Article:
Some unusual suspects among banks awaiting stress testing
Wait, you say, when did American Express become a bank?
Along with a handful of other companies, it applied to the Federal Reserve late last year to transform itself into a bank holding company, a special regulatory designation for companies focused on making their money from banking activities. AmEx already ran two banking subsidiaries offering services to their customers, so it wasn't exactly a stretch.
From the companies' perspective, becoming a bank has a few big advantages and a handful of significant drawbacks. The biggest benefit, especially these days: A company must be a bank holding company to receive money from the government's bailout fund. American Express received about $3.4 billion in capital from the Treasury Department last month. Getting bank holding company status also removes some regulatory hurdles to taking deposits from its customers, which is a cheaper way to fund itself than borrowing in the bond market.
Now for the drawbacks: Banks are tightly regulated. They can't borrow as much as other kinds of financial institutions, so theoretically they won't make as much profit when times are good. And government money often comes with strings attached -- like stress tests designed to make sure its recipients won't fail if the economy keeps declining.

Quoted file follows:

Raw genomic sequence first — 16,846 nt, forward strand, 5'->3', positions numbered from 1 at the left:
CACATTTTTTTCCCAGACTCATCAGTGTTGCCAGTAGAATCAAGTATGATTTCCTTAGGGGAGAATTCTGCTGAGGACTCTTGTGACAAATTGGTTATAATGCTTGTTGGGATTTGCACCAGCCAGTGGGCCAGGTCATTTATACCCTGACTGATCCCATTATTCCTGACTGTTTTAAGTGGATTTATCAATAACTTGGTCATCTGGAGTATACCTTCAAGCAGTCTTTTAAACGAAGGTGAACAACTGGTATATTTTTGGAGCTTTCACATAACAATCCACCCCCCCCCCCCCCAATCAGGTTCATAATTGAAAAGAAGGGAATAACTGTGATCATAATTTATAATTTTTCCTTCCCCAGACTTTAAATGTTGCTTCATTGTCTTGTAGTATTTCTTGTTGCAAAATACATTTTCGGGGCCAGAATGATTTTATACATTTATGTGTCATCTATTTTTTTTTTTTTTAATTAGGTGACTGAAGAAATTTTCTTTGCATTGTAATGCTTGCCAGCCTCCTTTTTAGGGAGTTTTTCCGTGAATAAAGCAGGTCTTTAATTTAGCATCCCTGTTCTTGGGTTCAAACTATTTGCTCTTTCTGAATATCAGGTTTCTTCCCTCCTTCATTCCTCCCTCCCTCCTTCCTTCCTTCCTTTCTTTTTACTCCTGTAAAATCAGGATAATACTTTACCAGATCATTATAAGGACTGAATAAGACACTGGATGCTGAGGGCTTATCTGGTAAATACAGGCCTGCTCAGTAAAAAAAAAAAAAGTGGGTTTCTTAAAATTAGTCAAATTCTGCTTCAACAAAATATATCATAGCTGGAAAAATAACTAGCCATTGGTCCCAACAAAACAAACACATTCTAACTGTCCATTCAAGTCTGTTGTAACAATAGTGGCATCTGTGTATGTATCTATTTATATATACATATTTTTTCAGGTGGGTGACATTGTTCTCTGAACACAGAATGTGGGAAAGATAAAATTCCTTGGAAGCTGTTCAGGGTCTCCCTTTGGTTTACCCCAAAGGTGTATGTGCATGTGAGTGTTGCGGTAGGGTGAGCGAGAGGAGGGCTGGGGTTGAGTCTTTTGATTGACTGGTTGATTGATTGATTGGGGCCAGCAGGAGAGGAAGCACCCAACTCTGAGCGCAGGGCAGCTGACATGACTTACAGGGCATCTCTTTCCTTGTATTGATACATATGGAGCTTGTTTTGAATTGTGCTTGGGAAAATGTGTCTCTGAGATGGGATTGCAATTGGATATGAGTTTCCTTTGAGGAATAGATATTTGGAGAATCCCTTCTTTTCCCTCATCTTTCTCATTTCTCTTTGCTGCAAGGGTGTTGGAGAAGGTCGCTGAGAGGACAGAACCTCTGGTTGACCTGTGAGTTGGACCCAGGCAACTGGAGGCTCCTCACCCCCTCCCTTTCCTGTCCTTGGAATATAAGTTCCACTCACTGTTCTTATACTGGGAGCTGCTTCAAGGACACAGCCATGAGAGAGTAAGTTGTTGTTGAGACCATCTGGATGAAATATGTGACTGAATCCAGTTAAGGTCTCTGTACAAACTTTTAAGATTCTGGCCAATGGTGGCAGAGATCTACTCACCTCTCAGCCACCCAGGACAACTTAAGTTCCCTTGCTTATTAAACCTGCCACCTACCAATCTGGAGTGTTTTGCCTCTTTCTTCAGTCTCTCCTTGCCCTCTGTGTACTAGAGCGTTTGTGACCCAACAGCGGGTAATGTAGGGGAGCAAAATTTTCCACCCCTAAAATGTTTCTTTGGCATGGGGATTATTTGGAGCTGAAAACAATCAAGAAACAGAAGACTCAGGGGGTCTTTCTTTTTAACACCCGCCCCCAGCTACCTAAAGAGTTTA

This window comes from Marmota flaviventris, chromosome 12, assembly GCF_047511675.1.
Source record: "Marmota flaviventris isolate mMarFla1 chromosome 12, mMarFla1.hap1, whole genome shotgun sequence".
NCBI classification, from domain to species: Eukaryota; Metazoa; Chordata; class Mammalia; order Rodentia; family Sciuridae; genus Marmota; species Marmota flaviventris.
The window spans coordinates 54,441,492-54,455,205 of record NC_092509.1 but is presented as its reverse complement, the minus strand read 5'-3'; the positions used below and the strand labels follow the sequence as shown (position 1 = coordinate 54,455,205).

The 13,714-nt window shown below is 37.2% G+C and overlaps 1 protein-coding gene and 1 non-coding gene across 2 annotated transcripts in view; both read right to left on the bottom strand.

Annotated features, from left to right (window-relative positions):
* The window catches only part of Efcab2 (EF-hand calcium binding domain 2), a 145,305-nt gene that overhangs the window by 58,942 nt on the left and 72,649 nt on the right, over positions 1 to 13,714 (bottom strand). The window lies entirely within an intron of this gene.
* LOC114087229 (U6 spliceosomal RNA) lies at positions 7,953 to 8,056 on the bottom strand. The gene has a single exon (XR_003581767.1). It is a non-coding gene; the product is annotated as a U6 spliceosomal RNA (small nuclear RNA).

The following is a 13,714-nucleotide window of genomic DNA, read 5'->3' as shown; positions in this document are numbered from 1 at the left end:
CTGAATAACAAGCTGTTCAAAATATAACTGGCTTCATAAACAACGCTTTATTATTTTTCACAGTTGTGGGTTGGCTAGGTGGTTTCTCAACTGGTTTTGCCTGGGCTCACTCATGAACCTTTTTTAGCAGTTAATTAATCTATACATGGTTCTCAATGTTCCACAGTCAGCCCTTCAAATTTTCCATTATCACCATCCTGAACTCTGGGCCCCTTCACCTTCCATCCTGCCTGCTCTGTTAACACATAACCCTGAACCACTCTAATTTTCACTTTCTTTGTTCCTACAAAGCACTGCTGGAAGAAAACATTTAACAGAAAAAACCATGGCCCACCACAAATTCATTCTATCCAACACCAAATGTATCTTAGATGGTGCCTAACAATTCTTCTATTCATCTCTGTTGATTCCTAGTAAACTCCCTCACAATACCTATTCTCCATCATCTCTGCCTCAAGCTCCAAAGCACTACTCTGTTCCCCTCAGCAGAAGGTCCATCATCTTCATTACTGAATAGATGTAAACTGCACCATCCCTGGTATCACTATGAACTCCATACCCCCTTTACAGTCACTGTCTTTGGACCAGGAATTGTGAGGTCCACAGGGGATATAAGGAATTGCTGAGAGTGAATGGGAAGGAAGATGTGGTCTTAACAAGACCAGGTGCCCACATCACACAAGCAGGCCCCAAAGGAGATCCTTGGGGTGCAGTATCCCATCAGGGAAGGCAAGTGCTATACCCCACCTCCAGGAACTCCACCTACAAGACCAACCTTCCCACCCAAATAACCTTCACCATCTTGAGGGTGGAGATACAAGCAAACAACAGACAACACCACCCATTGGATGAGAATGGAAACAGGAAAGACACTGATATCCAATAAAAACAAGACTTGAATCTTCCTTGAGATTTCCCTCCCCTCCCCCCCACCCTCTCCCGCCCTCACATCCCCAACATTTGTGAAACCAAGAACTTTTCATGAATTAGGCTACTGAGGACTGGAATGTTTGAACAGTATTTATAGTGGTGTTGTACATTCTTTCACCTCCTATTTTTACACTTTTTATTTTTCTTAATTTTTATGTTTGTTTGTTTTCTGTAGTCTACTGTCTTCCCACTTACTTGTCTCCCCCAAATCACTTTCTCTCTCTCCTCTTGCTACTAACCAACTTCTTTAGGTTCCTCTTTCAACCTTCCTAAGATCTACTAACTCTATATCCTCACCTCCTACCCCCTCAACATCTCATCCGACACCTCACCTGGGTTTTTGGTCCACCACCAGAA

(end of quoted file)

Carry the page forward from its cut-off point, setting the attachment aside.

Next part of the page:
It will be particularly interesting to watch how GMAC performs in its stress test. Buffetted by souring auto and home loans, it had to extend the deadline on a debt-for-equity swap numerous times in order to raise enough money to satisfy regulators that it was sufficiently financially healthy to become a bank. When it ultimately closed the deal, the Treasury Department invested $5 billion from the bailout fund in the company. The stress test may give a clearer picture of whether it was enough.